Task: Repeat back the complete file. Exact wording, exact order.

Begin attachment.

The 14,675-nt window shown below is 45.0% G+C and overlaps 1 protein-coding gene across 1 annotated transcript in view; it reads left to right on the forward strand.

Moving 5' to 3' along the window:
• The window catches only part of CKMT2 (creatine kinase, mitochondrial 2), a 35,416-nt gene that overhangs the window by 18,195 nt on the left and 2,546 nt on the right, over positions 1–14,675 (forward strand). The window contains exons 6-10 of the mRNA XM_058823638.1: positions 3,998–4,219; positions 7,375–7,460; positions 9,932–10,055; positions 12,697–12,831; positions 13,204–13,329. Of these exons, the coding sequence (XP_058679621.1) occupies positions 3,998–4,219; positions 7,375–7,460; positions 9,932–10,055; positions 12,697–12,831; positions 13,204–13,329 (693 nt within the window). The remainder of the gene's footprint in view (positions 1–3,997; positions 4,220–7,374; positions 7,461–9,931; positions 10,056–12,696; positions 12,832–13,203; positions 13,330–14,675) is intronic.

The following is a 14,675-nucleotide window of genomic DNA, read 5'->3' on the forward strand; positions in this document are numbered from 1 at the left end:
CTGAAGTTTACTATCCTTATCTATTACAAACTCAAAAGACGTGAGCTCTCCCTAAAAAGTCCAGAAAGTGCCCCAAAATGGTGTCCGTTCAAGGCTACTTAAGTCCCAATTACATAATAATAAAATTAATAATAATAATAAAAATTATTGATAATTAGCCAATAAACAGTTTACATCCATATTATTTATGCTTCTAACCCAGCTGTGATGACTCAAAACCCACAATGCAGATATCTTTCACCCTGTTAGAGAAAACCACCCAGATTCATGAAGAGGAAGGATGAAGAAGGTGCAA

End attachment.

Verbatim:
The 14,675-nt window shown below is 45.0% G+C and overlaps 1 protein-coding gene across 1 annotated transcript in view; it reads left to right on the forward strand.

Moving 5' to 3' along the window:
• The window catches only part of CKMT2 (creatine kinase, mitochondrial 2), a 35,416-nt gene that overhangs the window by 18,195 nt on the left and 2,546 nt on the right, over positions 1–14,675 (forward strand). The window contains exons 6-10 of the mRNA XM_058823638.1: positions 3,998–4,219; positions 7,375–7,460; positions 9,932–10,055; positions 12,697–12,831; positions 13,204–13,329. Of these exons, the coding sequence (XP_058679621.1) occupies positions 3,998–4,219; positions 7,375–7,460; positions 9,932–10,055; positions 12,697–12,831; positions 13,204–13,329 (693 nt within the window). The remainder of the gene's footprint in view (positions 1–3,997; positions 4,220–7,374; positions 7,461–9,931; positions 10,056–12,696; positions 12,832–13,203; positions 13,330–14,675) is intronic.

The following is a 14,675-nucleotide window of genomic DNA, read 5'->3' on the forward strand; positions in this document are numbered from 1 at the left end:
CTGAAGTTTACTATCCTTATCTATTACAAACTCAAAAGACGTGAGCTCTCCCTAAAAAGTCCAGAAAGTGCCCCAAAATGGTGTCCGTTCAAGGCTACTTAAGTCCCAATTACATAATAATAAAATTAATAATAATAATAAAAATTATTGATAATTAGCCAATAAACAGTTTACATCCATATTATTTATGCTTCTAACCCAGCTGTGATGACTCAAAACCCACAATGCAGATATCTTTCACCCTGTTAGAGAAAACCACCCAGATTCATGAAGAGGAAGGATGAAGAAGGTGCAA